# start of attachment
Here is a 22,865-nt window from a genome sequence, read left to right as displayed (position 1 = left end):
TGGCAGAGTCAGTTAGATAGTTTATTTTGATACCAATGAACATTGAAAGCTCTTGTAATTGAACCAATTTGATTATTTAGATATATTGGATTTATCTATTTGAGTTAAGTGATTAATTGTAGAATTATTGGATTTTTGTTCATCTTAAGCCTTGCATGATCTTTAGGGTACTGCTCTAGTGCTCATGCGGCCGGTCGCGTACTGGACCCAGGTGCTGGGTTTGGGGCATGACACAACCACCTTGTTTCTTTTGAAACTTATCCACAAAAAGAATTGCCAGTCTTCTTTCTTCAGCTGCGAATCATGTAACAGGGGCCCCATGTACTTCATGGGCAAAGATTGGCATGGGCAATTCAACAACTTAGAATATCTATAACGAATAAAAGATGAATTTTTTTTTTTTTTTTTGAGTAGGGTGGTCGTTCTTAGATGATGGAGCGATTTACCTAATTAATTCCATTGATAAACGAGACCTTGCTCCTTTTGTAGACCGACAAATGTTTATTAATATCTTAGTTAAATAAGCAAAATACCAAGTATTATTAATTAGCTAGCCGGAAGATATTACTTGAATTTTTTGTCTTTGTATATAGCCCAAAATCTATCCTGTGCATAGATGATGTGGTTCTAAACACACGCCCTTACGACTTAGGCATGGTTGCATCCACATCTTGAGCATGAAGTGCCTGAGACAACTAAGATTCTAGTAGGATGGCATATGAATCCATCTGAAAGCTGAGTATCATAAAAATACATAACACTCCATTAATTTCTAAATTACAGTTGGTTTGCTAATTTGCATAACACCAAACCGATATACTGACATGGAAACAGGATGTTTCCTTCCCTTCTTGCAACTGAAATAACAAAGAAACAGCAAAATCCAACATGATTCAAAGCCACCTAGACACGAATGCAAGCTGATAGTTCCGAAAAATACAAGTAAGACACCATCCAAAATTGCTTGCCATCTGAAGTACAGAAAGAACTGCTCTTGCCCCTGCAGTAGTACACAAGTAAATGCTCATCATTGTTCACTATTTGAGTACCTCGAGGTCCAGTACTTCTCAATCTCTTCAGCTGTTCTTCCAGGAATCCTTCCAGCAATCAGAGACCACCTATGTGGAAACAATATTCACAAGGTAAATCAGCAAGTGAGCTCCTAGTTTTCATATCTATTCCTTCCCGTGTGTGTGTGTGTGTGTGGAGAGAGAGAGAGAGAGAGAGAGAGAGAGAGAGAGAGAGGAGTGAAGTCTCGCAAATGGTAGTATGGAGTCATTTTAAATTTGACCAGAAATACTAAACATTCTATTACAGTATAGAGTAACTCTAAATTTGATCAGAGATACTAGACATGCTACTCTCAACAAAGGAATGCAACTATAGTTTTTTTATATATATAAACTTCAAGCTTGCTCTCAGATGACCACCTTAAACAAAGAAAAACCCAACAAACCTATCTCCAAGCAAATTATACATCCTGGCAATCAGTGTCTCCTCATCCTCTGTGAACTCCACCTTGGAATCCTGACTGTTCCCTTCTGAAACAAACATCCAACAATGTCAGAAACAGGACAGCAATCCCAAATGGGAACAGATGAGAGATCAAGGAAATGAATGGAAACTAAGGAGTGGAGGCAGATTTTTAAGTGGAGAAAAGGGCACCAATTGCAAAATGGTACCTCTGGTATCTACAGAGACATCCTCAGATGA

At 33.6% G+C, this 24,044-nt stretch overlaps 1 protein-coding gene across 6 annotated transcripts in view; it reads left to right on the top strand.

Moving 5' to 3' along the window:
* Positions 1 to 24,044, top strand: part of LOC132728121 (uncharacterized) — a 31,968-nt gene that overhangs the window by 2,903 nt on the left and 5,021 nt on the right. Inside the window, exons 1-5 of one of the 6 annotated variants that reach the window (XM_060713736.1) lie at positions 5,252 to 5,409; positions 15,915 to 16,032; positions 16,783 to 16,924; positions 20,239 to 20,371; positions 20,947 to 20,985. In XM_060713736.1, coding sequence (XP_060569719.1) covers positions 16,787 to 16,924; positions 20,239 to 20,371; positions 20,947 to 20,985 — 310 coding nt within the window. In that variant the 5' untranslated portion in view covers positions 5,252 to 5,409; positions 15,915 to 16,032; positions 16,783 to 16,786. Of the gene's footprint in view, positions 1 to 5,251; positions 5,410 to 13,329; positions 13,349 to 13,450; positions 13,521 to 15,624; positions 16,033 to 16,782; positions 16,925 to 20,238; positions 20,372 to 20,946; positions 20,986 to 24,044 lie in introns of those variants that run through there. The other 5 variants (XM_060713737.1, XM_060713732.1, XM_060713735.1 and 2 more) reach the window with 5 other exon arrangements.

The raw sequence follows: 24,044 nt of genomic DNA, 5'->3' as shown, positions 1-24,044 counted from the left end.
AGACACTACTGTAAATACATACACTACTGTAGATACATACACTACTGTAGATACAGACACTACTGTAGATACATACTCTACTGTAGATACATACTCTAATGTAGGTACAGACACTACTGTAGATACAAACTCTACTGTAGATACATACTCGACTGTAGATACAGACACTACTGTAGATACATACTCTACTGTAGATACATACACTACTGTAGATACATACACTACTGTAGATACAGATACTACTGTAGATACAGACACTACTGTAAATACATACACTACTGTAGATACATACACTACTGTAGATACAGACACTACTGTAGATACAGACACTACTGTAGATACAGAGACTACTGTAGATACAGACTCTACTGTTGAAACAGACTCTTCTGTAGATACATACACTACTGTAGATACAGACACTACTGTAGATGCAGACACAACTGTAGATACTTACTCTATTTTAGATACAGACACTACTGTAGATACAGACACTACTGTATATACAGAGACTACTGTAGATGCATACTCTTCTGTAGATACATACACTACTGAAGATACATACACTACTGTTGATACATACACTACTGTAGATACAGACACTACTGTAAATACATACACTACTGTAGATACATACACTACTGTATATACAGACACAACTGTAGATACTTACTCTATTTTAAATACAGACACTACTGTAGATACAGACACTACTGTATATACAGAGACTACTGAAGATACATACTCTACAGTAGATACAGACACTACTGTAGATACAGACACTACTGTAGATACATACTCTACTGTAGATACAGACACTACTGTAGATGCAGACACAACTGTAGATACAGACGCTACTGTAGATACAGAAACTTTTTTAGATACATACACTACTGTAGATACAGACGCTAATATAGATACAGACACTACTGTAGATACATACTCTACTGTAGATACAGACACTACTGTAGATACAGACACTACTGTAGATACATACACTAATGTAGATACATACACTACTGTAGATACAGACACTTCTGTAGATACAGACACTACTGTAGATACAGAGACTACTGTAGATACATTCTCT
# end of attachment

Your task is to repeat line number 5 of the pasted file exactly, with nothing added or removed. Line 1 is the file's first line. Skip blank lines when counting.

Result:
* Positions 1 to 24,044, top strand: part of LOC132728121 (uncharacterized) — a 31,968-nt gene that overhangs the window by 2,903 nt on the left and 5,021 nt on the right. Inside the window, exons 1-5 of one of the 6 annotated variants that reach the window (XM_060713736.1) lie at positions 5,252 to 5,409; positions 15,915 to 16,032; positions 16,783 to 16,924; positions 20,239 to 20,371; positions 20,947 to 20,985. In XM_060713736.1, coding sequence (XP_060569719.1) covers positions 16,787 to 16,924; positions 20,239 to 20,371; positions 20,947 to 20,985 — 310 coding nt within the window. In that variant the 5' untranslated portion in view covers positions 5,252 to 5,409; positions 15,915 to 16,032; positions 16,783 to 16,786. Of the gene's footprint in view, positions 1 to 5,251; positions 5,410 to 13,329; positions 13,349 to 13,450; positions 13,521 to 15,624; positions 16,033 to 16,782; positions 16,925 to 20,238; positions 20,372 to 20,946; positions 20,986 to 24,044 lie in introns of those variants that run through there. The other 5 variants (XM_060713737.1, XM_060713732.1, XM_060713735.1 and 2 more) reach the window with 5 other exon arrangements.